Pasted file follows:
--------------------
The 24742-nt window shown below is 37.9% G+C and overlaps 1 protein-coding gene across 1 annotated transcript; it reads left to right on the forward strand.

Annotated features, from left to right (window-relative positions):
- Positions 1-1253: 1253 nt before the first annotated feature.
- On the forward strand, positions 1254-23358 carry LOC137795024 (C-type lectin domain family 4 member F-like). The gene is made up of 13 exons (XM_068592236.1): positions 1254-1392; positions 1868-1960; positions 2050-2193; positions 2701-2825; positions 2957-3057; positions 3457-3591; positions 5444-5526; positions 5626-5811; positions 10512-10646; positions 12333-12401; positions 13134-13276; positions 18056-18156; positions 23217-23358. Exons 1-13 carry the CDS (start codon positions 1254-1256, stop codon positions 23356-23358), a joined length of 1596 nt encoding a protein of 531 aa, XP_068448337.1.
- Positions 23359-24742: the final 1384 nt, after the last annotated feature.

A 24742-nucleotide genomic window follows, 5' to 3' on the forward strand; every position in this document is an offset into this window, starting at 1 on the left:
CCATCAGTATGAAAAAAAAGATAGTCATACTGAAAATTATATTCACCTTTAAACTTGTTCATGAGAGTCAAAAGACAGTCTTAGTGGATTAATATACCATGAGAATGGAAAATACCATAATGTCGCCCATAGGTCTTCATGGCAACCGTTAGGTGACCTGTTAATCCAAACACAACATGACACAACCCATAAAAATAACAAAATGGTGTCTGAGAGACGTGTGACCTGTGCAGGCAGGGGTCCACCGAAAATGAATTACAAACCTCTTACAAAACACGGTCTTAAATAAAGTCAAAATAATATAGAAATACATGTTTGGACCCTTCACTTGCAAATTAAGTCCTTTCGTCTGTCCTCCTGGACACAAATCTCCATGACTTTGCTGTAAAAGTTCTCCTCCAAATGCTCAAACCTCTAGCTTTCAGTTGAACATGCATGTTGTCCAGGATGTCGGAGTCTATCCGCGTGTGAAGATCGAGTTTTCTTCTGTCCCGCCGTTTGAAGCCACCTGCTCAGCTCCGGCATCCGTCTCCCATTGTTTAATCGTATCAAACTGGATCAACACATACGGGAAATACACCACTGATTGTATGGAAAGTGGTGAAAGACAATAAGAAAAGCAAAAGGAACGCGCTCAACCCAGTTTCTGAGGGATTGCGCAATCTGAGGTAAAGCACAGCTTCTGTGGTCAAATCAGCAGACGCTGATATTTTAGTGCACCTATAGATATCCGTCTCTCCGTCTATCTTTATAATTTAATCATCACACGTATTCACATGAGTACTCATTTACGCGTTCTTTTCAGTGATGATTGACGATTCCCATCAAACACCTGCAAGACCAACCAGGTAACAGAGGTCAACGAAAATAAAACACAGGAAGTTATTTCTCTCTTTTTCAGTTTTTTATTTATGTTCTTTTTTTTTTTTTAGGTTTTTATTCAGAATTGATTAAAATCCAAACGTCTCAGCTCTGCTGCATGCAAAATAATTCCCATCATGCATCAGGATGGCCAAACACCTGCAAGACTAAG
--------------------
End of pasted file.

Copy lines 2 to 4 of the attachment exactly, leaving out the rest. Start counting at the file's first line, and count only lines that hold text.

Annotated features, from left to right (window-relative positions):
- Positions 1-1253: 1253 nt before the first annotated feature.
- On the forward strand, positions 1254-23358 carry LOC137795024 (C-type lectin domain family 4 member F-like). The gene is made up of 13 exons (XM_068592236.1): positions 1254-1392; positions 1868-1960; positions 2050-2193; positions 2701-2825; positions 2957-3057; positions 3457-3591; positions 5444-5526; positions 5626-5811; positions 10512-10646; positions 12333-12401; positions 13134-13276; positions 18056-18156; positions 23217-23358. Exons 1-13 carry the CDS (start codon positions 1254-1256, stop codon positions 23356-23358), a joined length of 1596 nt encoding a protein of 531 aa, XP_068448337.1.